As for the rooms, we were pleased to see that they weren’t just reskins of each other. While all of this applies to both experiences, the different themes gave each room a unique vibe and puzzle style. The puzzle types were varied and a pleasant mix of physical, digital and analogue. Each room offered an experience that was fun even without knowledge of the source material, but offered “Easter Eggs” and added enjoyment the more one knew about the films. Each game felt so different that guests who enjoyed one would surely enjoy the other without feeling like it was a repeat. Let me do my best to give some thoughts on each experience specifically, without revealing any spoilers.
Back to the Future: Outatime
In Back to the Future: Outatime (stylized like the license plate of the franchise’s famous DeLorean, which unexpectedly doesn’t appear once throughout the experience), your team is a guest at Doc Brown’s Institute of Future Technology (an homage to Universal’s earlier Back to The Future Ride) when Biff Tannen, the franchise’s villain, steals a new time travel device and begins wreaking havoc on the timeline.
Your guide through the experience is a whimsical Institute staff member, who is on video throughout, and Doc Brown himself, albeit hidden from view (although actually voiced by Christopher Lloyd, with all new dialogue taped for the attraction). Without spoiling the details, the experience cycles through several different times and places, some new to the franchise and several old favorites.
I felt this room did the most to best reward fans of the original trilogy, because the more familiar you are with the source material, the better. From flashy props and settings to incredibly small and obscure references to the films, superfans of the films will take a lot away from the experience.
The actress who served as the filmed guide for these rooms was my favorite of the two, partly because she was given the funnier script and could be quirky, but she was more animated throughout, which really added to the attraction.
Jurassic World: Escape
The other escape adventure available is Jurassic World: Escape. In this attraction, on their first day in Jurassic World, guests take on the role of new geneticists and complete some tasks when, wouldn’t you know, something goes wrong and dinosaurs start to flee. Not being as iconic as the almost 40-year-old Back to the Future franchise, Jurassic World was forced to rely more on its themes, atmosphere and puzzle design, and I think it really was the stronger of the both experiences.
It uses sounds, lights, and fog effects (it should be noted that both experiences included fog effects with the option to turn them off before starting) to create an atmosphere that was instantly recognizable from the various films. I want to make it clear that the showsets in both experiences were incredible and all credit should be given to the design teams that put them together, but I was really impressed by the themes of Jurassic World. Each room was uniquely designed and truly felt like it could have come straight out of the Jurassic World movies.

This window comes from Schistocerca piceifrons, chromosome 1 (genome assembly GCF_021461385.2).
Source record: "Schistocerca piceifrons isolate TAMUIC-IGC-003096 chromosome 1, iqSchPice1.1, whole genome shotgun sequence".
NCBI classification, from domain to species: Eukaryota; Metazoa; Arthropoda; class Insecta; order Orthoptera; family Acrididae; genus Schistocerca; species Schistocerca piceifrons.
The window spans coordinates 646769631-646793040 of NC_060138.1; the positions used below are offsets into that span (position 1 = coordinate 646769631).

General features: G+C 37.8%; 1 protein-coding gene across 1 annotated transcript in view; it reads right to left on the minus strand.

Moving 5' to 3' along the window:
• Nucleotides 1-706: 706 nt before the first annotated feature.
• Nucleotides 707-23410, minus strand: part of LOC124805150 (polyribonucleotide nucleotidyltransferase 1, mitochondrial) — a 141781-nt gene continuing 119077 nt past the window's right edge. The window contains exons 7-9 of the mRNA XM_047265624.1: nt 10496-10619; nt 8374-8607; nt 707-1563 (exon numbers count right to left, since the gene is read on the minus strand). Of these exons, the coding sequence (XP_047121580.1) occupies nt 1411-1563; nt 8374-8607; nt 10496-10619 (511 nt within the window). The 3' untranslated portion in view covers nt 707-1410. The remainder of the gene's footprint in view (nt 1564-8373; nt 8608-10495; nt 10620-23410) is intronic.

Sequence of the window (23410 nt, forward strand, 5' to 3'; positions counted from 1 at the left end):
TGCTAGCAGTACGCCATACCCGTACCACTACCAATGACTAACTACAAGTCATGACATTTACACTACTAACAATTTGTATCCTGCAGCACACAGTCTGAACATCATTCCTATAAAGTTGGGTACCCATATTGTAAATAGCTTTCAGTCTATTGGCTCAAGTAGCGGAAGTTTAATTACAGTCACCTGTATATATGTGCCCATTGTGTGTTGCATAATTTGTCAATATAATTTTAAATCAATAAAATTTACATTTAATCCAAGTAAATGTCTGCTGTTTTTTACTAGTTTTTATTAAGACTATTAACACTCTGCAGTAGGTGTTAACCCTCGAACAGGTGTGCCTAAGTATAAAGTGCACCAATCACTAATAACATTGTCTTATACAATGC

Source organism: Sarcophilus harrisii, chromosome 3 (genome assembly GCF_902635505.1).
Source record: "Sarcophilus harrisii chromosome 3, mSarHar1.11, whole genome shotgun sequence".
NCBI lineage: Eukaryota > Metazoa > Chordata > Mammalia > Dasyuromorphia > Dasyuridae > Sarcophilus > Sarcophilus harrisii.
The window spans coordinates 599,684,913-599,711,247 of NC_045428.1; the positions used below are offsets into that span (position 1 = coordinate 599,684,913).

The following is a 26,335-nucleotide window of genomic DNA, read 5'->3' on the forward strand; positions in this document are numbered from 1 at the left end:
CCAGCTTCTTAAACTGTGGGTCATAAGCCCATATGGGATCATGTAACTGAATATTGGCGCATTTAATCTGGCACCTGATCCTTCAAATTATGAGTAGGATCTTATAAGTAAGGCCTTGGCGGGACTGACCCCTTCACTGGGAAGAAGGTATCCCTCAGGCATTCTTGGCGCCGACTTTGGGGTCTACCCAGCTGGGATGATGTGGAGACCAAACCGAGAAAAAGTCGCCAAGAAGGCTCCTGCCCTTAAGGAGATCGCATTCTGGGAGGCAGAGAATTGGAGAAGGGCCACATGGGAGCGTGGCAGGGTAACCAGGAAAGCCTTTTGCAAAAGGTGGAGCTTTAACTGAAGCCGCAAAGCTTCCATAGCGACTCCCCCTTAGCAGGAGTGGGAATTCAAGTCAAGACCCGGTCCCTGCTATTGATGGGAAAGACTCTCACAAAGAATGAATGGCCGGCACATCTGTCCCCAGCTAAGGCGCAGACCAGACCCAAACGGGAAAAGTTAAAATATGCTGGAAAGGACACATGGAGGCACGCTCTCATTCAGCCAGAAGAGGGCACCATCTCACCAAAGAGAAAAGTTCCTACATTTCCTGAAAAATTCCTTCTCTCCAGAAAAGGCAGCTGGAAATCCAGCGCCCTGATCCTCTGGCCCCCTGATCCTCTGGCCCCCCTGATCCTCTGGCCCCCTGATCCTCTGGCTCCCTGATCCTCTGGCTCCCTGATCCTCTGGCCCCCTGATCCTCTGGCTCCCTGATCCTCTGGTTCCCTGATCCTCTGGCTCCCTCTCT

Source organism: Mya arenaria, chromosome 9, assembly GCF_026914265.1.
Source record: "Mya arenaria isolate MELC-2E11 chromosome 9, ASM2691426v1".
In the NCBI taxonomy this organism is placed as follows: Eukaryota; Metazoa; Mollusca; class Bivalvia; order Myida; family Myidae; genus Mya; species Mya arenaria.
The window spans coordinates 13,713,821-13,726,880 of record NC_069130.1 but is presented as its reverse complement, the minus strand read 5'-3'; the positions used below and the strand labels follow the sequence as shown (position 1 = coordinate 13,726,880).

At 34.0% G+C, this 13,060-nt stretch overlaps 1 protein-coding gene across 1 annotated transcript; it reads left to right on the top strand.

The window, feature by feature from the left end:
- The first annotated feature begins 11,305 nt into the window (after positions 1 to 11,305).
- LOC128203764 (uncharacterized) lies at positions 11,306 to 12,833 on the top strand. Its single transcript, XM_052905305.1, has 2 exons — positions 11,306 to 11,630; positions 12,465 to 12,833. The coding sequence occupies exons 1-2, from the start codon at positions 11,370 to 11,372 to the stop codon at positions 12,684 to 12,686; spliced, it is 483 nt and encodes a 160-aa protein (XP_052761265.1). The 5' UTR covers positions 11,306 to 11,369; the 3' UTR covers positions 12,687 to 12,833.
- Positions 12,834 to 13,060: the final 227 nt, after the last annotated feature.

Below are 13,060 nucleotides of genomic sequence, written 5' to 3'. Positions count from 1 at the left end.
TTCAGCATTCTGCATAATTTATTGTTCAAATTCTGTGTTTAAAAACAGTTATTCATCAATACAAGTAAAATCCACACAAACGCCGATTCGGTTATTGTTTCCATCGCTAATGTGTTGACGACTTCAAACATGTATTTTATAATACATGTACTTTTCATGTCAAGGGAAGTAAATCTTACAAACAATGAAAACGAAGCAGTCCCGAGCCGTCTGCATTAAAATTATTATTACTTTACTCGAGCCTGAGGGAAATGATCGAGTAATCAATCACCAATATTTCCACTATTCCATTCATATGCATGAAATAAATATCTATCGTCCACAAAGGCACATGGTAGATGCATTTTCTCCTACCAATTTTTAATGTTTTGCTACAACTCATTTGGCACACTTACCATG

Overall I had a really good time participating in both of these experiences and would recommend them. As an escape room enthusiast, I feel that those looking for a classic escape room experience might be disappointed with the playstyle and the eventual lack of urgency as to whether or not the “escape” is a success. But I think the experiences are really top-notch for what they are, and when viewed as their own mix of escape room and theme park attraction rather than just an escape room, there’s a lot of fun to be had.
Escape room elements like clue-hunting, lateral thinking, and logical guessing with trial and error still exist, and honestly, the puzzles were still fun to solve, even if repetitive ones were a little, well, repetitive. We had a few instances where props didn’t work properly (which really isn’t great in a preview, but was expected), and a few moments where we weren’t sure if we didn’t solve the puzzle correctly or something basic wasn’t right. It doesn’t work, although this isn’t an uncommon experience in escape rooms.
The price points are high compared to other escape rooms at the moment, although the structure of the attraction guarantees an immersive experience and the production values are excellent, so there it is. There’s a chance you’ll be paired with strangers as you make your way through the rooms, which is always a minus for me (especially with a certain puzzle in Back to the Future that requires all players to touch), but buyouts for Private rooms are available. Advance bookings are recommended and can be made through the website. For more information or to book your Great Movie Escape Adventure, visit universalorlando.com.